I'm having trouble understanding this pair of claims:
So g is some function whose result is greater or equal to 0... but I don't really get what the rest of the claim means.
Could someone please explain them to me?
Thanks in advance.
I'm having trouble understanding this pair of claims:
So g is some function whose result is greater or equal to 0... but I don't really get what the rest of the claim means.
Could someone please explain them to me?
Thanks in advance.
Thanks for the explanation.
So the first claim would be true right? If neither f nor g could be positive, then one of f or g must be smaller than f + g; and if f + g is smaller than c*h(n), then f/g is also smaller than c*h(n)?
And the second would be false? Since either f or g could be greater than f + g if one of them is smaller than 1, then one of them could be greater than c*h(n)?
Ah, now I see. Another reason I was confused is f/g. This problem defines f + g as a function, so, by analogy, I thought that f/g is a function defined by (f/g)(x) = f(x) / g(x). I could not see how division fits the first problem.So the first claim would be true right? If neither f nor g could be negative, then one of f or g must be smaller than f + g; and if f + g is smaller than c*h(n), then f/g is also smaller than c*h(n)?
Finally, it would help to be consistent about the distinction between a function as a whole and its value at a particular point. Namely, in the phrase "f + g is smaller than c*h(n)", f + g is a function and c*h(n) is a number (and what is n)? At the risk of being pedantic, one could write, "if, for all n >= B, (f + g)(n) is smaller than c*h(n), then so are f(n) and g(n)".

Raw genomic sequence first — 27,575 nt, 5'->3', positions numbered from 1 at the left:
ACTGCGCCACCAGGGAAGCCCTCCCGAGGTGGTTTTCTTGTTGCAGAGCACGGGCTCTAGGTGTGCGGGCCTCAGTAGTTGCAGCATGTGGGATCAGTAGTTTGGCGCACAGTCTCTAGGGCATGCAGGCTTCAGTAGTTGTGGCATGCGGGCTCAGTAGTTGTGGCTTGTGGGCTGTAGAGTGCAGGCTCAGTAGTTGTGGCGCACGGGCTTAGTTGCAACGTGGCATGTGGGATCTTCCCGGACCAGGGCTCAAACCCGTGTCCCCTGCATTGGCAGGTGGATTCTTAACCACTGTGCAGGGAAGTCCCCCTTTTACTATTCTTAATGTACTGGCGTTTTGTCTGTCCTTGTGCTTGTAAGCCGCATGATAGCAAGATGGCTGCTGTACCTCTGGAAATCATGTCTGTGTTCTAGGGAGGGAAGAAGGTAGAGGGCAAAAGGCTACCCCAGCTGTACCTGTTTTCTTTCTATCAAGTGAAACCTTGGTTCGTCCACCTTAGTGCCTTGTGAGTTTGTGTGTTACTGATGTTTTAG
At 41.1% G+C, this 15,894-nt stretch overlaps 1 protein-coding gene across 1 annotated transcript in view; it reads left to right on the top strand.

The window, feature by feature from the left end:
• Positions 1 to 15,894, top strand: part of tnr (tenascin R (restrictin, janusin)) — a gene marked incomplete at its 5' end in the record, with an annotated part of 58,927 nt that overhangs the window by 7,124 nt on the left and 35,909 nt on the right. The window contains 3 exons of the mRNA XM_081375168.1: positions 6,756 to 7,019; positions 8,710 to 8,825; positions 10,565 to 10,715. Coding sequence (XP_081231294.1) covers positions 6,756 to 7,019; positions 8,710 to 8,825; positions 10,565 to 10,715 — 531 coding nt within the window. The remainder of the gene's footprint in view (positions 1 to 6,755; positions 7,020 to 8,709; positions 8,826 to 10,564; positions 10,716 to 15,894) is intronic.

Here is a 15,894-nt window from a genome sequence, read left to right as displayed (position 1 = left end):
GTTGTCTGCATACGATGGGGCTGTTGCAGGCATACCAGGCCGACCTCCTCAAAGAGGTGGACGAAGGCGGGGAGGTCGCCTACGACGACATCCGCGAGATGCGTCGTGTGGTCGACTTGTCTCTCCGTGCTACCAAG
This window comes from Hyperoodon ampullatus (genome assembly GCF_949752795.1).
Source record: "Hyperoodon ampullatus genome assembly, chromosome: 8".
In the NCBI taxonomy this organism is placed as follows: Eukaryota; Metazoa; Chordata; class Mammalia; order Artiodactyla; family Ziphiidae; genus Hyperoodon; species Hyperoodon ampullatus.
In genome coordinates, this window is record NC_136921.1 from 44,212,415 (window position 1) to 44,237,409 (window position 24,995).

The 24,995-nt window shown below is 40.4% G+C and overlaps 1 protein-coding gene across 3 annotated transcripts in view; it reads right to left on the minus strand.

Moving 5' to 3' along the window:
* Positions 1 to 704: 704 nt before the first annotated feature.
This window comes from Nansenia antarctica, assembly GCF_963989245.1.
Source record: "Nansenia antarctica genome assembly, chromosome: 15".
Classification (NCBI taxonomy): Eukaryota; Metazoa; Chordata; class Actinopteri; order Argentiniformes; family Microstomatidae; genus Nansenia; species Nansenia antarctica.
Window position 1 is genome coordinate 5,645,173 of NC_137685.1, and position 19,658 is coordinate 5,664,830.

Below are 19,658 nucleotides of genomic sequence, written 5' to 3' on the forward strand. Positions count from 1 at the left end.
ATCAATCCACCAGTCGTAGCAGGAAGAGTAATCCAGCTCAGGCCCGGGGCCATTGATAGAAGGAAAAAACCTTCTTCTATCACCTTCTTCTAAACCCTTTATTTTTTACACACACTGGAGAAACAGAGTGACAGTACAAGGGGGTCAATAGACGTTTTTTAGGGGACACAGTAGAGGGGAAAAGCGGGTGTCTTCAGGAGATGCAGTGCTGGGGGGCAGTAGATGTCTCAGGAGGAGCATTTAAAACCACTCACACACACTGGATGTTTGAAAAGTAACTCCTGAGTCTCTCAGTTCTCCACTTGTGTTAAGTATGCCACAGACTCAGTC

Do you mean f * g rather than f + g? Then yes, that makes sense.And the second would be false? Since either f or g could be greater than f + g if one of them is smaller than 1, then one of them could be greater than c*h(n)?
Oh yes I meant "f or g" by the f/g. So basically for the proof all I need to write is something along the lines of "since (f+g)(n) <= c*h(n), and individually f(n) and g(n) <= (f+g)(n) since both could only be positive, then f(n) <= c*h(n) and g(n) <= c*h(n)?
Oh yes I meant f*g. Lol I think I was falling asleep when I wrote that.
Yes, provided it is obvious to you how to relate f(n) <= c*h(n) and -- it is this fact that you need ultimately to show. (This is indeed obvious.)So basically for the proof all I need to write is something along the lines of "since (f+g)(n) <= c*h(n), and individually f(n) and g(n) <= (f+g)(n) since both could only be nonnegative, then f(n) <= c*h(n) and g(n) <= c*h(n)?